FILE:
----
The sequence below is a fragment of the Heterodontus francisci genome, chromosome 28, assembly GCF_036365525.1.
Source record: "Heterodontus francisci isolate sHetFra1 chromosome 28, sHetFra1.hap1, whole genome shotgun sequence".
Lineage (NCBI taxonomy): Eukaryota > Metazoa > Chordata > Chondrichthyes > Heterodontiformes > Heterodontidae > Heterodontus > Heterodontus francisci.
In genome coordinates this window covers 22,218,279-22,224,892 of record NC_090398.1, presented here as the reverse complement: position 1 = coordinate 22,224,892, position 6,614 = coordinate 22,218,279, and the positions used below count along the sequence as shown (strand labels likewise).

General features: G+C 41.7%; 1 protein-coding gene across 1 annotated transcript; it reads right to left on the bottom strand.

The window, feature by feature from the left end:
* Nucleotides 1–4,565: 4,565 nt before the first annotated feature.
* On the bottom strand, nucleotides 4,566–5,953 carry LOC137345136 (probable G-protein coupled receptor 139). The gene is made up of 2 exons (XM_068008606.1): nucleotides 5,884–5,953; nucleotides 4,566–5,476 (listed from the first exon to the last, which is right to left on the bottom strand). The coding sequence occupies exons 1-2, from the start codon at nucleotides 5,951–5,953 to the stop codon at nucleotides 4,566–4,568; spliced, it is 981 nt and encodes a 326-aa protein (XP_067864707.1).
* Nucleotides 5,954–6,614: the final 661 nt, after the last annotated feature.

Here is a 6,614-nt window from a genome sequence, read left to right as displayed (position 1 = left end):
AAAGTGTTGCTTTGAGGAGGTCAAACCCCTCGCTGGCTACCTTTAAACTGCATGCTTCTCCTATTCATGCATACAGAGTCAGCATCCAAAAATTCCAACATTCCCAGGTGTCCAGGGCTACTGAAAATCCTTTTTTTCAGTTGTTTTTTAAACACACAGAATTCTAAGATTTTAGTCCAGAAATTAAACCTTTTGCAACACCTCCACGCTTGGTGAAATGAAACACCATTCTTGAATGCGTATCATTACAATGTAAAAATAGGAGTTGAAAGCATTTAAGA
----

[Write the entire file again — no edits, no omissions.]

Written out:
The sequence below is a fragment of the Heterodontus francisci genome, chromosome 28, assembly GCF_036365525.1.
Source record: "Heterodontus francisci isolate sHetFra1 chromosome 28, sHetFra1.hap1, whole genome shotgun sequence".
Lineage (NCBI taxonomy): Eukaryota > Metazoa > Chordata > Chondrichthyes > Heterodontiformes > Heterodontidae > Heterodontus > Heterodontus francisci.
In genome coordinates this window covers 22,218,279-22,224,892 of record NC_090398.1, presented here as the reverse complement: position 1 = coordinate 22,224,892, position 6,614 = coordinate 22,218,279, and the positions used below count along the sequence as shown (strand labels likewise).

General features: G+C 41.7%; 1 protein-coding gene across 1 annotated transcript; it reads right to left on the bottom strand.

The window, feature by feature from the left end:
* Nucleotides 1–4,565: 4,565 nt before the first annotated feature.
* On the bottom strand, nucleotides 4,566–5,953 carry LOC137345136 (probable G-protein coupled receptor 139). The gene is made up of 2 exons (XM_068008606.1): nucleotides 5,884–5,953; nucleotides 4,566–5,476 (listed from the first exon to the last, which is right to left on the bottom strand). The coding sequence occupies exons 1-2, from the start codon at nucleotides 5,951–5,953 to the stop codon at nucleotides 4,566–4,568; spliced, it is 981 nt and encodes a 326-aa protein (XP_067864707.1).
* Nucleotides 5,954–6,614: the final 661 nt, after the last annotated feature.

Here is a 6,614-nt window from a genome sequence, read left to right as displayed (position 1 = left end):
AAAGTGTTGCTTTGAGGAGGTCAAACCCCTCGCTGGCTACCTTTAAACTGCATGCTTCTCCTATTCATGCATACAGAGTCAGCATCCAAAAATTCCAACATTCCCAGGTGTCCAGGGCTACTGAAAATCCTTTTTTTCAGTTGTTTTTTAAACACACAGAATTCTAAGATTTTAGTCCAGAAATTAAACCTTTTGCAACACCTCCACGCTTGGTGAAATGAAACACCATTCTTGAATGCGTATCATTACAATGTAAAAATAGGAGTTGAAAGCATTTAAGA